For those who are resolution-minded, here are my New Year’s resolutions for writers, posted back in November. You can add on with this great post at poet Deborah Ager’s blog, 32 Poems, “Do You Make These Mistakes in Poetry?” which also apply to fiction—i.e. “2. Writing a poem about an Edward Hopper painting.” I’ve never written a story based on an Edward Hopper painting, but I will confess to having thought seriously about doing so. (Okay…full confession: about the girl in the movie theatre—but I tell myself that would be okay because I actually WORKED in a movie theatre way back when!)

And if one of your resolutions is to promote your work more or to get up to date on how the brave new world of technology can work for you, Deborah also has written up a helpful—if slightly intimidating—guide on how to use Facebook for networking purposes. I’m still a bit scared of the whole thing…and can’t decide which is more frightening, asking someone to “be my friend” or using “friend” as a verb, as in, “please friend me”? But she offers good, solid advice for those ready to jump into the Facebook waters.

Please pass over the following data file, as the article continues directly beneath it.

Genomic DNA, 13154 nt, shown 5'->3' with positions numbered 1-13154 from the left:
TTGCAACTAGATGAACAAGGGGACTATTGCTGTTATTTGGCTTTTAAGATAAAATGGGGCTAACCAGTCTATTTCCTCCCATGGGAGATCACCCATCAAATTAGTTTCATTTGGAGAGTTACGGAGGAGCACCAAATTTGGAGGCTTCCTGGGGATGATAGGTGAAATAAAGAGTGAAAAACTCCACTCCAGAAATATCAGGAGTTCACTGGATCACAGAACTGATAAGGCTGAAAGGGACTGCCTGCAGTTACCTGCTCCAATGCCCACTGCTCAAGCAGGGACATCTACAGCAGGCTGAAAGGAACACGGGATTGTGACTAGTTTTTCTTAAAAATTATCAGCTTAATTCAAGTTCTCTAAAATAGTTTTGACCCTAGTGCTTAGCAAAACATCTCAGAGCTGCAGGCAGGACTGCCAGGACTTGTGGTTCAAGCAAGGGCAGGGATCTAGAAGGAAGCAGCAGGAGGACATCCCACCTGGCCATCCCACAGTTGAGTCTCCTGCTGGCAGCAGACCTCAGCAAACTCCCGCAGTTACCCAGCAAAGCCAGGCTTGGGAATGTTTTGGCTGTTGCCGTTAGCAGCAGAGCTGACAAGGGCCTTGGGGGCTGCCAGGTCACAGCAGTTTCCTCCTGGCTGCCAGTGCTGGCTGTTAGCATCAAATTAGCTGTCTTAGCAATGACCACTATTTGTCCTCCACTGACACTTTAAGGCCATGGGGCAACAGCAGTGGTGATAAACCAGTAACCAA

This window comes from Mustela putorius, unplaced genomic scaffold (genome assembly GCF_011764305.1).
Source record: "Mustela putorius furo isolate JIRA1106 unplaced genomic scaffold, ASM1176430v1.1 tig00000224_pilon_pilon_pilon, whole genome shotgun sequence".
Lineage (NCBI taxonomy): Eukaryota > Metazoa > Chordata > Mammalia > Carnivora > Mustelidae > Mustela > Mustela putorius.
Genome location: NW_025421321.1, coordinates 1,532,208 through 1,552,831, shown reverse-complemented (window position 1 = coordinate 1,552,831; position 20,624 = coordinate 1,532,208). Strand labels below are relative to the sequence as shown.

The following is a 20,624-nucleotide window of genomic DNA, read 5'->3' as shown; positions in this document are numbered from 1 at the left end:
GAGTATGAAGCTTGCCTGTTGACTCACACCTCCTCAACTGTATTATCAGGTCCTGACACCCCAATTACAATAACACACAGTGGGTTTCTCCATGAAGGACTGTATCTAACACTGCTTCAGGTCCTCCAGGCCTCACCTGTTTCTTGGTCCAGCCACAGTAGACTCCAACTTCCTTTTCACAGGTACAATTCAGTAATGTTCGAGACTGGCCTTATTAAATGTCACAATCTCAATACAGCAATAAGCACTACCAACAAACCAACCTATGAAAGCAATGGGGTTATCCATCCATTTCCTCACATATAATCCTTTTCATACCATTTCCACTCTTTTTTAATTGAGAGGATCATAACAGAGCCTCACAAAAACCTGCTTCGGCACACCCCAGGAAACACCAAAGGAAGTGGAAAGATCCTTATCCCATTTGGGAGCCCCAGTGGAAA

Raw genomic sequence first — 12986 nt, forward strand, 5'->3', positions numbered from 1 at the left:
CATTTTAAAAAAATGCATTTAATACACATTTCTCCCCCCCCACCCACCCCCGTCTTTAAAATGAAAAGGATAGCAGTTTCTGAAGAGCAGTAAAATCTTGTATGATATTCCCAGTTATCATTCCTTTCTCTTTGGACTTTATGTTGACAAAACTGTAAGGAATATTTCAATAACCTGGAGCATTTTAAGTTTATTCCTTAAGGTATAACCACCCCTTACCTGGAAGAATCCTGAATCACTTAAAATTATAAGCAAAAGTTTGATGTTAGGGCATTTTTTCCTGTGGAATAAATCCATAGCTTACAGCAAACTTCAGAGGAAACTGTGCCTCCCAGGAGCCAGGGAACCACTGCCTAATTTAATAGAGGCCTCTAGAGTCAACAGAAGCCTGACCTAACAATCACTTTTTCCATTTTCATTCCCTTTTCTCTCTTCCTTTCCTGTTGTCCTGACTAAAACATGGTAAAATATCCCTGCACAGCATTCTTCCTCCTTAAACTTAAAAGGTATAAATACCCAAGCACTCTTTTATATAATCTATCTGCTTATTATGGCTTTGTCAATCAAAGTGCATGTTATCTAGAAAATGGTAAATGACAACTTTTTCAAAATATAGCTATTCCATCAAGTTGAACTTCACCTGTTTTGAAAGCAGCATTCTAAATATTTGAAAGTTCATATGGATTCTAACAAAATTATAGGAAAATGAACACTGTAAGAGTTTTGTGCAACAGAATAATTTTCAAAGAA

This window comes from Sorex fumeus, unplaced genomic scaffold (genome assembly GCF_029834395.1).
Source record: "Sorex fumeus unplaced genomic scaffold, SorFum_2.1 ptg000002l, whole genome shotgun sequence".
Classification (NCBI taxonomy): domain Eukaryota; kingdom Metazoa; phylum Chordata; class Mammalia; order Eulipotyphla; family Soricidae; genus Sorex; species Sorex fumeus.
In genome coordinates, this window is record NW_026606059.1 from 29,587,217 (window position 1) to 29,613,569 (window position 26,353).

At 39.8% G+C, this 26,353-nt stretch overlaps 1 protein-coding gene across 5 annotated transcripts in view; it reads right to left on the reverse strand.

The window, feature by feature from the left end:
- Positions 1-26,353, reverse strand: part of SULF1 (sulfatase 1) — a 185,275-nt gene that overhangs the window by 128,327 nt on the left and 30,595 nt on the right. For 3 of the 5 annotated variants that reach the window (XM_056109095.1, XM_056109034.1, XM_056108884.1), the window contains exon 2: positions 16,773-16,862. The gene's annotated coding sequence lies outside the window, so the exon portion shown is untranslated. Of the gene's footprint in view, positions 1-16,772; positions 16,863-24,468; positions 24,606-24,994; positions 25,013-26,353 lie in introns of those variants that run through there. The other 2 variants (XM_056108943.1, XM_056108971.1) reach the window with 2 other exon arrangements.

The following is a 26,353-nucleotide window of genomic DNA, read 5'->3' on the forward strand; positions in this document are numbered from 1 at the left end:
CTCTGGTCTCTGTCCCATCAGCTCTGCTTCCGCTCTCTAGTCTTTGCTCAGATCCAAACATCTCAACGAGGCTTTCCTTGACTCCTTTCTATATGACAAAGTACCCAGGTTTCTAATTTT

2008. I have a good feeling. Happy writing!


DC-area author Leslie Pietrzyk explores the creative process and all things literary.